Chalk pastels give the dramatic color intensity of tempera or acrylic paint with almost no prep time. Chalk gets a bad rap as being too messy. For the little ones, it can be. Persuading mounds of dust into intricate corners is not for the impatient student. That’s why most of my chalk projects occur after 5th grade. For this lesson, I gave a brief explanation of the basics for drawing birds. I encouraged the kids to use their own ideas for composition; small bird/large tree, close-up view, etc. With the visual help of black/white drawings of birds (which I found in a reference book), the children drew their sketches with black oil pastel. After coloring with chalk, a final tracing of oil pastel gave the picture the finished look. Most important step, by the way!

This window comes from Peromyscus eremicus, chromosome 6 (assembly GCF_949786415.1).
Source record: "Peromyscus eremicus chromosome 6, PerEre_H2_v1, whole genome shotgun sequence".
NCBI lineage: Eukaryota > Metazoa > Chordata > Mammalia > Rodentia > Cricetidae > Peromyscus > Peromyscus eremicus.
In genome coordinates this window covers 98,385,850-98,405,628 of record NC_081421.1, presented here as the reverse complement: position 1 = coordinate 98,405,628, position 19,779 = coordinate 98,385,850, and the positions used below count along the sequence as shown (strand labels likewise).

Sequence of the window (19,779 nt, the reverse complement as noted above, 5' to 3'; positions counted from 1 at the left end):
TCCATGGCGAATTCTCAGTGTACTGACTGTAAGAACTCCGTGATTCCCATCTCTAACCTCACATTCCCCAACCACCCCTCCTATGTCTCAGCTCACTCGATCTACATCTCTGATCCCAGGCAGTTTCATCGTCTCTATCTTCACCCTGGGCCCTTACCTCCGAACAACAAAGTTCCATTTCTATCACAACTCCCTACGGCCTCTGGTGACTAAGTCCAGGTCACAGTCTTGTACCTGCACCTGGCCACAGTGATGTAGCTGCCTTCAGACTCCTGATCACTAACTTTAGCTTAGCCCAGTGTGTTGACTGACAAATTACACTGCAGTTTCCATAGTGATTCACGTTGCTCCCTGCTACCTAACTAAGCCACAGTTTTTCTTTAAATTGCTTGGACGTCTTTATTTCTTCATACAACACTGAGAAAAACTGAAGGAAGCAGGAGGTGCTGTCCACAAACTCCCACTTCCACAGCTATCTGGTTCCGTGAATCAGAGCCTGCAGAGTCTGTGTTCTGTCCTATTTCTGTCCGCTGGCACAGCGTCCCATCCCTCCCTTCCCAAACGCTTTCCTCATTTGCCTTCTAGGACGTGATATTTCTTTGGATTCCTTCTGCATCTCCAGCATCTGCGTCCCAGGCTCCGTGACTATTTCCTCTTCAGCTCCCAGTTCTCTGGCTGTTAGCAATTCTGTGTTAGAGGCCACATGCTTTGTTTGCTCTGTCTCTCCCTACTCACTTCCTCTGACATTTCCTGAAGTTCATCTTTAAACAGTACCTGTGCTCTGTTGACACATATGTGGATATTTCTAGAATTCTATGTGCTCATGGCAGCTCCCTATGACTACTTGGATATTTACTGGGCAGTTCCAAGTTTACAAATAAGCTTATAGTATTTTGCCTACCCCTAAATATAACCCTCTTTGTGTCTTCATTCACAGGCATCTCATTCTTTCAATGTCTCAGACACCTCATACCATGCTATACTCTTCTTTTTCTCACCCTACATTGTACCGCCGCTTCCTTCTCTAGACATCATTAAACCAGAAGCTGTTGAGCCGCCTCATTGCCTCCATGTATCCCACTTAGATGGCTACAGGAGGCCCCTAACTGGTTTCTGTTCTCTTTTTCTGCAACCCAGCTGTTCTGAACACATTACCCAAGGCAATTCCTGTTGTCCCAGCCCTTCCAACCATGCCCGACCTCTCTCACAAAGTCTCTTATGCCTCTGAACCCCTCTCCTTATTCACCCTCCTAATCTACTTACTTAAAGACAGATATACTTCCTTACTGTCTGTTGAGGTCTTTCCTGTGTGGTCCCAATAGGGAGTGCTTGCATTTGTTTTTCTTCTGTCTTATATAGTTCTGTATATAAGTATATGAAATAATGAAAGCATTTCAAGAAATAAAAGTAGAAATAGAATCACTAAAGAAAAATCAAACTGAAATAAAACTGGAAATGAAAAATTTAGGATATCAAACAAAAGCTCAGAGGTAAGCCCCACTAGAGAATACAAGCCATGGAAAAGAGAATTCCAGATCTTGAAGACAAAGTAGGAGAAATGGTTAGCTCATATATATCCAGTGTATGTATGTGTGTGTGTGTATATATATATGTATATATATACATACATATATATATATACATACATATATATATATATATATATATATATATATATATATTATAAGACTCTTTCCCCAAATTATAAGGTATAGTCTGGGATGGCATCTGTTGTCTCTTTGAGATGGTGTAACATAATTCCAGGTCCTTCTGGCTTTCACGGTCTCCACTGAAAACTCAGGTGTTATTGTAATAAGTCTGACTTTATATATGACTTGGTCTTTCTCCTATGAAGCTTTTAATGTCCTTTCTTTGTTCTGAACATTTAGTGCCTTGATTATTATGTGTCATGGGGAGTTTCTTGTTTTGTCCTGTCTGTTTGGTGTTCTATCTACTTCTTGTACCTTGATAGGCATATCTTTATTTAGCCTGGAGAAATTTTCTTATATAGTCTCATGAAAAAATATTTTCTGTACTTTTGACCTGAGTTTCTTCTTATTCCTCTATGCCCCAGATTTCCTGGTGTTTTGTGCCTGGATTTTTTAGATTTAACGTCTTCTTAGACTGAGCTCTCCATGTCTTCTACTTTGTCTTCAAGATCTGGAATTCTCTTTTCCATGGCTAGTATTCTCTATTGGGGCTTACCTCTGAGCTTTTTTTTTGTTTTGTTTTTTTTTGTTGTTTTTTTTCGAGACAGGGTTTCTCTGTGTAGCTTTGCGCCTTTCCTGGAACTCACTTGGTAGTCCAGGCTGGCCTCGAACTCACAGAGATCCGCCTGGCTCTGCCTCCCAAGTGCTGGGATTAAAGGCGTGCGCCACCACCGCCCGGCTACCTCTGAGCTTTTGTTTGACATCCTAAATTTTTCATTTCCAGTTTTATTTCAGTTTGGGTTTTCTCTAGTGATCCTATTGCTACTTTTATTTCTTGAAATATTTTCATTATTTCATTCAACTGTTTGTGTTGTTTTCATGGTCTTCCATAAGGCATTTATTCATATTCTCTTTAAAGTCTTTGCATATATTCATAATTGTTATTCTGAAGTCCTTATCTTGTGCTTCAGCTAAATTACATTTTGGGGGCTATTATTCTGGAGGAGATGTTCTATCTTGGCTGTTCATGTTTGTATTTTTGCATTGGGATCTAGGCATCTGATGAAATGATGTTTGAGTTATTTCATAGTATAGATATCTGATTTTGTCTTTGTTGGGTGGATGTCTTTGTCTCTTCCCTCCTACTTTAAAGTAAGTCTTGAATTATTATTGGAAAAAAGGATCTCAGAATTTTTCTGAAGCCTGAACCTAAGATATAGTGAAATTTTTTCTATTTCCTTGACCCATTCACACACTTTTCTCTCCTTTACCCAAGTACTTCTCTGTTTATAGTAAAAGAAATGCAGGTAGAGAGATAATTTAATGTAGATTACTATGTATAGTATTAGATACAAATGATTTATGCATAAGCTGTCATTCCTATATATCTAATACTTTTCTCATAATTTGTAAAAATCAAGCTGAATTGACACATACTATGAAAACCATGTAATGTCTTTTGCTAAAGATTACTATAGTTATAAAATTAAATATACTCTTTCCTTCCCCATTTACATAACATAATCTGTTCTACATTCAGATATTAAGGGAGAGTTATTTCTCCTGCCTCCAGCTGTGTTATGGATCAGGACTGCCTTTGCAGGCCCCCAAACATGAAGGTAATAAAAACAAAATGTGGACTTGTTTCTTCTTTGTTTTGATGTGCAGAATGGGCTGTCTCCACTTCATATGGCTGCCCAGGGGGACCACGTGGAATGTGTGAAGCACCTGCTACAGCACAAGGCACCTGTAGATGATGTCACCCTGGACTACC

I use school-grade chalk pastels. Basically, the cheapest ones. What happens with the cheaper brands is that they kick up a bit more dust. Children handle this by tapping the extra chalk bits onto the floor and applying a second coat if necessary. I’ve used better brands (like Prismacolor) and they really are SO much better, but who can afford them? Chalk disappears fast, so I’ve never felt the need to invest in a higher quality, and with the results shown here, why bother?
I’ve used hair spray as a fixative before but since my chalk is of such a low-grade, the hairspray tends to cut right through the chalk particles and creates a blotchy appearance where there was none before. This year I tried a proper fixative and the results were much better. The best solution? Use newspaper to encase the artwork. It’s free and keeps the project intact until mom and dad decide what to do with it.
Sixth Grade Bird Drawings